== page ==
Go-Ahead Group Signs Contract For Its First Hydrogen Fuel Cell Buses

The title of this post, is the same as that of this article on Intelligent Transport.

This is the first paragraph.

Brighton & Hove and Metrobus have ordered 20 hydrogen fuel cell vehicles, which are set to be delivered in June 2022, signalling the Go-Ahead Group’s first order of hydrogen powered buses.

The vehicles are single-decker GB Kite Hydroliner FCEV buses.

These buses can be configured to carry up to ninety passengers and they have a range of up to 640 miles.

The article says these buses are for Faraway-branded express buses, so the long range will enable buses to be garaged centrally and refuelled once a day.

It looks like this could be the first of several orders from Go-Ahead for hydrogen buses.

November 5, 2021 Posted by | Hydrogen, Transport/Travel | , , , , , | 2 Comments

Green Hydrogen Can Save Us. But Waiting For It Won’t.

I saw the title of this post on the side of a green bus.

Route 43 goes between London Bridge station and Friern Barnet via Bank, Moorgate, Old Street (Silicon Roundabout) and The Angel.

So it goes right through the centre of the City of London.

Andrew Forrest is intending to get his message across to the City.

To find out more, you could always connect to the web site on the bus.

November 4, 2021 Posted by | Finance, Hydrogen | , , , , | 3 Comments

JCB Signs Green Hydrogen Deal Worth Billions

The title of this post, is the same as that of this article on the BBC.

This is the first two paragraphs.

Construction equipment maker JCB has signed a deal to buy billions of pounds of green hydrogen, defined as hydrogen produced using renewable energy.

The deal means JCB will take 10% of the green hydrogen made by the Australian firm Fortescue Future Industries (FFI).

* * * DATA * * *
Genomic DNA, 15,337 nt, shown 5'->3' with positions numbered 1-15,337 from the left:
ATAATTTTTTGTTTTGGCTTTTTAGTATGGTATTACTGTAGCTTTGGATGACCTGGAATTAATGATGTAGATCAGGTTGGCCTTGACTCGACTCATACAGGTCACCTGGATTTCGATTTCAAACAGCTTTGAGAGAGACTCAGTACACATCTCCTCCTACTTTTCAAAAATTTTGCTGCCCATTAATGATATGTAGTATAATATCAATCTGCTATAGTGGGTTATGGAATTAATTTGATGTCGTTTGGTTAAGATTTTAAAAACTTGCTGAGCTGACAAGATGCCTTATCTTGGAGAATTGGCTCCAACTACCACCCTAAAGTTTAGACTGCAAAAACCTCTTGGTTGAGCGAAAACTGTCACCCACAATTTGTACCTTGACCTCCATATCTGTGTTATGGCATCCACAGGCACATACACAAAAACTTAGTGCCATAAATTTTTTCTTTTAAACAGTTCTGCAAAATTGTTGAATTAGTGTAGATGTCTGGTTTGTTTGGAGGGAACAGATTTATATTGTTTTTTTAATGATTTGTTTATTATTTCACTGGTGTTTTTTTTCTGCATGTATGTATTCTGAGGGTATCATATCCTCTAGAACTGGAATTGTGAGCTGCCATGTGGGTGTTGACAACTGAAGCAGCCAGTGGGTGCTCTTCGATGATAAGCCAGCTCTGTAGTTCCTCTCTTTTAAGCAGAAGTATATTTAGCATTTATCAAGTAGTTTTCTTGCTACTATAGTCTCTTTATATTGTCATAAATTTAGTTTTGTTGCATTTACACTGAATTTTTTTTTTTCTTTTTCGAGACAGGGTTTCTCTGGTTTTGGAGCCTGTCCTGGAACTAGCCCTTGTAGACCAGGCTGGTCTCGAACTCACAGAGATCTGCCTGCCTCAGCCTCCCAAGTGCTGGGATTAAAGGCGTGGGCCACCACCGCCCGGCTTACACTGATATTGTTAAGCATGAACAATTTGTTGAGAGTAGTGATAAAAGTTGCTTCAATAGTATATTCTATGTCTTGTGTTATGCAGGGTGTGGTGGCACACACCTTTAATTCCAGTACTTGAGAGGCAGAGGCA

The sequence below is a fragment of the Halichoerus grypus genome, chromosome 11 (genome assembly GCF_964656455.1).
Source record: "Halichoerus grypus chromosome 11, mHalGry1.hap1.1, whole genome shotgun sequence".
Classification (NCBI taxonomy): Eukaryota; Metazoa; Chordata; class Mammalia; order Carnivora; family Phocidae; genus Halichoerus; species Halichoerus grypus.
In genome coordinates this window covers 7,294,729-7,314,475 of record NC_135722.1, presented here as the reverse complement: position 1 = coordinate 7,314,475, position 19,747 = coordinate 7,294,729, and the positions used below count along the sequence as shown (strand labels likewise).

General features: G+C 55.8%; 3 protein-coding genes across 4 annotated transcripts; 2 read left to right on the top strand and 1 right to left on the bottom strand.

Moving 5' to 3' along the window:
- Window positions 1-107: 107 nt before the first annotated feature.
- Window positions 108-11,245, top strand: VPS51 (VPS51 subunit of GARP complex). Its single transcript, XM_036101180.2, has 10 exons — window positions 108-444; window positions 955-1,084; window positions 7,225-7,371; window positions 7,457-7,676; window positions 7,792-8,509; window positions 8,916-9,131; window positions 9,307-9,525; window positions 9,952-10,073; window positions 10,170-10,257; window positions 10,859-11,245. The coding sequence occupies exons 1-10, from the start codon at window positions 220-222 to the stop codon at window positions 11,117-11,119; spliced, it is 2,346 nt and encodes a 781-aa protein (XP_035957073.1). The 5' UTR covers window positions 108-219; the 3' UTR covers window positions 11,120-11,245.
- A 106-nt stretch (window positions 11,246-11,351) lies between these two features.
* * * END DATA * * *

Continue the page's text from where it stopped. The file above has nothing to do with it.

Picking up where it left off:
JCB are certainly going into hydrogen in a big way.

  • They have demonstrated hydrogen-powered construction equipment.
  • They have developed technology, so that internal combustion engines can run on hydrogen.
  • Lord Bamford’s son; Jo bought Wrightbus and company supplied London’s hydrogen buses.
  • Ryze, which is mentioned in the article was founded by Jo Bamford.
  • JCB have made a strategic investment in electrolyser company; ITM Power.

I can see JCB making more investments in hydrogen.

In terms of green hydrogen production from renewable energy, I can see three areas providing substantial amounts of green hydrogen.

  • Australia from solar and electrolysers. Australia has space and sun.
  • Africa from solar and electrolysers. Africa has space and sun.
  • Waters around the UK from wind and electrolysers.

As ITM Power have the world’s largest electrolyser factory in Sheffield and have recently raised money to build a second one, they could be the big winner in green hydrogen production.

But I can see JCB making hydrogen-powered equipment all over the world and supplying the hydrogen to run it.l

It should also be born in mind, that JCB know how to dominate a market.

October 31, 2021 Posted by | Hydrogen, Transport/Travel | , , , , , , , | 2 Comments

Waterloo & City line To Operate All Day By The End Of November

The title of this post, is the same as this article on City AM.

Hallelujah!

Here in Hackney, it’s our best route to Waterloo, as we have several buses to Bank. I have two; the 21 and 141.

Let’s hope the Drain continues to work during the Great Blockade in the New Year, whilst the Northern Line is connected to the new tunnel at Bank.

October 29, 2021 Posted by | Transport/Travel | , , , , , , | 2 Comments